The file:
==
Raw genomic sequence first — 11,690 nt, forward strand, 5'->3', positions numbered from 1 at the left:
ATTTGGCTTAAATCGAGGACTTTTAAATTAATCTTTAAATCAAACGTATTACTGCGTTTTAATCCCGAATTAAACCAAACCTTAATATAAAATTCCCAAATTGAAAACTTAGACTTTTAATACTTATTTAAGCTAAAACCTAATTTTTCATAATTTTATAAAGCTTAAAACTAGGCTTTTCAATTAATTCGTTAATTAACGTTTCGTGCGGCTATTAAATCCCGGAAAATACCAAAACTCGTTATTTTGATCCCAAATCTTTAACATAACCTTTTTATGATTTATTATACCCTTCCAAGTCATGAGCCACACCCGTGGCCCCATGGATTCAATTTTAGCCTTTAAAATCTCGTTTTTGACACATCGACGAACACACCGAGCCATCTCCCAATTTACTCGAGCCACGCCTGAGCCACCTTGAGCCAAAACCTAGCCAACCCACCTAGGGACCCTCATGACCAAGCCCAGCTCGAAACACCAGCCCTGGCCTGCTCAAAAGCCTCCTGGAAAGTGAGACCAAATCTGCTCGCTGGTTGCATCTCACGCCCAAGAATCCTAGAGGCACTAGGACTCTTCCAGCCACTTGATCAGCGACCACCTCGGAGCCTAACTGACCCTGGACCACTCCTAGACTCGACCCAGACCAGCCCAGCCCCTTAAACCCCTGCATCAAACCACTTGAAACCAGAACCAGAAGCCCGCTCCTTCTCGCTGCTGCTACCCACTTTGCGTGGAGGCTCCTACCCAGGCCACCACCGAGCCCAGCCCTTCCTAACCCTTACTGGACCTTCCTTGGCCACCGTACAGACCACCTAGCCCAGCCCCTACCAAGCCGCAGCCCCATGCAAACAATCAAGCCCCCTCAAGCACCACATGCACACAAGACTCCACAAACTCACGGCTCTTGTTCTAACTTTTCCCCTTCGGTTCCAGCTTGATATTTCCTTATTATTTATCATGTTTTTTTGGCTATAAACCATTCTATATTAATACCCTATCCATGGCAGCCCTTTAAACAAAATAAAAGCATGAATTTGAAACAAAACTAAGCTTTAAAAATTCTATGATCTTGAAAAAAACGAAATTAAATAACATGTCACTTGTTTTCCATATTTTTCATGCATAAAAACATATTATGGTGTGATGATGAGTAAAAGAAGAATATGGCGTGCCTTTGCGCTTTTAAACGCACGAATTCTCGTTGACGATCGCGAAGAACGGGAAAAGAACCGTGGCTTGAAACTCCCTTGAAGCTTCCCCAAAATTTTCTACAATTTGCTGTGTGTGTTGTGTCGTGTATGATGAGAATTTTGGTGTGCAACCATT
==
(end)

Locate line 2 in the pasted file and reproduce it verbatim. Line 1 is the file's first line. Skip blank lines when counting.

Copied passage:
ATTTGGCTTAAATCGAGGACTTTTAAATTAATCTTTAAATCAAACGTATTACTGCGTTTTAATCCCGAATTAAACCAAACCTTAATATAAAATTCCCAAATTGAAAACTTAGACTTTTAATACTTATTTAAGCTAAAACCTAATTTTTCATAATTTTATAAAGCTTAAAACTAGGCTTTTCAATTAATTCGTTAATTAACGTTTCGTGCGGCTATTAAATCCCGGAAAATACCAAAACTCGTTATTTTGATCCCAAATCTTTAACATAACCTTTTTATGATTTATTATACCCTTCCAAGTCATGAGCCACACCCGTGGCCCCATGGATTCAATTTTAGCCTTTAAAATCTCGTTTTTGACACATCGACGAACACACCGAGCCATCTCCCAATTTACTCGAGCCACGCCTGAGCCACCTTGAGCCAAAACCTAGCCAACCCACCTAGGGACCCTCATGACCAAGCCCAGCTCGAAACACCAGCCCTGGCCTGCTCAAAAGCCTCCTGGAAAGTGAGACCAAATCTGCTCGCTGGTTGCATCTCACGCCCAAGAATCCTAGAGGCACTAGGACTCTTCCAGCCACTTGATCAGCGACCACCTCGGAGCCTAACTGACCCTGGACCACTCCTAGACTCGACCCAGACCAGCCCAGCCCCTTAAACCCCTGCATCAAACCACTTGAAACCAGAACCAGAAGCCCGCTCCTTCTCGCTGCTGCTACCCACTTTGCGTGGAGGCTCCTACCCAGGCCACCACCGAGCCCAGCCCTTCCTAACCCTTACTGGACCTTCCTTGGCCACCGTACAGACCACCTAGCCCAGCCCCTACCAAGCCGCAGCCCCATGCAAACAATCAAGCCCCCTCAAGCACCACATGCACACAAGACTCCACAAACTCACGGCTCTTGTTCTAACTTTTCCCCTTCGGTTCCAGCTTGATATTTCCTTATTATTTATCATGTTTTTTTGGCTATAAACCATTCTATATTAATACCCTATCCATGGCAGCCCTTTAAACAAAATAAAAGCATGAATTTGAAACAAAACTAAGCTTTAAAAATTCTATGATCTTGAAAAAAACGAAATTAAATAACATGTCACTTGTTTTCCATATTTTTCATGCATAAAAACATATTATGGTGTGATGATGAGTAAAAGAAGAATATGGCGTGCCTTTGCGCTTTTAAACGCACGAATTCTCGTTGACGATCGCGAAGAACGGGAAAAGAACCGTGGCTTGAAACTCCCTTGAAGCTTCCCCAAAATTTTCTACAATTTGCTGTGTGTGTTGTGTCGTGTATGATGAGAATTTTGGTGTGCAACCATT